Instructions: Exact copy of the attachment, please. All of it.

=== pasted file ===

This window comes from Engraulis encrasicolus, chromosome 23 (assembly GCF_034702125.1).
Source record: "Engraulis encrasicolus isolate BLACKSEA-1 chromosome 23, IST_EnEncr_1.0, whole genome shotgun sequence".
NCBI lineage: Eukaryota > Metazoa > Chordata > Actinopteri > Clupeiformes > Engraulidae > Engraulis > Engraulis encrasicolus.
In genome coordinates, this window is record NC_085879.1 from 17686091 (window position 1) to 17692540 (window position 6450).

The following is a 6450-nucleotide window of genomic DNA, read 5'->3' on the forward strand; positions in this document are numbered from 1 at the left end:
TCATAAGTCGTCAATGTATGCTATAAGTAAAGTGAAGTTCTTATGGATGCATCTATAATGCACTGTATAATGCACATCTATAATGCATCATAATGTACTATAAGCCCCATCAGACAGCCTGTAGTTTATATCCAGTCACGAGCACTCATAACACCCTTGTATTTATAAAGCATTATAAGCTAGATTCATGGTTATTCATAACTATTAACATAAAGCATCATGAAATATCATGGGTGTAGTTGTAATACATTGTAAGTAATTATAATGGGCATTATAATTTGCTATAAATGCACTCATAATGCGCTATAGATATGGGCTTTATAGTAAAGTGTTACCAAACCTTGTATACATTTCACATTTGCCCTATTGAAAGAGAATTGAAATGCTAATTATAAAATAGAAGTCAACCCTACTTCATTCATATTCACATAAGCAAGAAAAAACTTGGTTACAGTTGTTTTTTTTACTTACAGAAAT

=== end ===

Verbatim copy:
This window comes from Engraulis encrasicolus, chromosome 23 (assembly GCF_034702125.1).
Source record: "Engraulis encrasicolus isolate BLACKSEA-1 chromosome 23, IST_EnEncr_1.0, whole genome shotgun sequence".
NCBI lineage: Eukaryota > Metazoa > Chordata > Actinopteri > Clupeiformes > Engraulidae > Engraulis > Engraulis encrasicolus.
In genome coordinates, this window is record NC_085879.1 from 17686091 (window position 1) to 17692540 (window position 6450).

The following is a 6450-nucleotide window of genomic DNA, read 5'->3' on the forward strand; positions in this document are numbered from 1 at the left end:
TCATAAGTCGTCAATGTATGCTATAAGTAAAGTGAAGTTCTTATGGATGCATCTATAATGCACTGTATAATGCACATCTATAATGCATCATAATGTACTATAAGCCCCATCAGACAGCCTGTAGTTTATATCCAGTCACGAGCACTCATAACACCCTTGTATTTATAAAGCATTATAAGCTAGATTCATGGTTATTCATAACTATTAACATAAAGCATCATGAAATATCATGGGTGTAGTTGTAATACATTGTAAGTAATTATAATGGGCATTATAATTTGCTATAAATGCACTCATAATGCGCTATAGATATGGGCTTTATAGTAAAGTGTTACCAAACCTTGTATACATTTCACATTTGCCCTATTGAAAGAGAATTGAAATGCTAATTATAAAATAGAAGTCAACCCTACTTCATTCATATTCACATAAGCAAGAAAAAACTTGGTTACAGTTGTTTTTTTTACTTACAGAAAT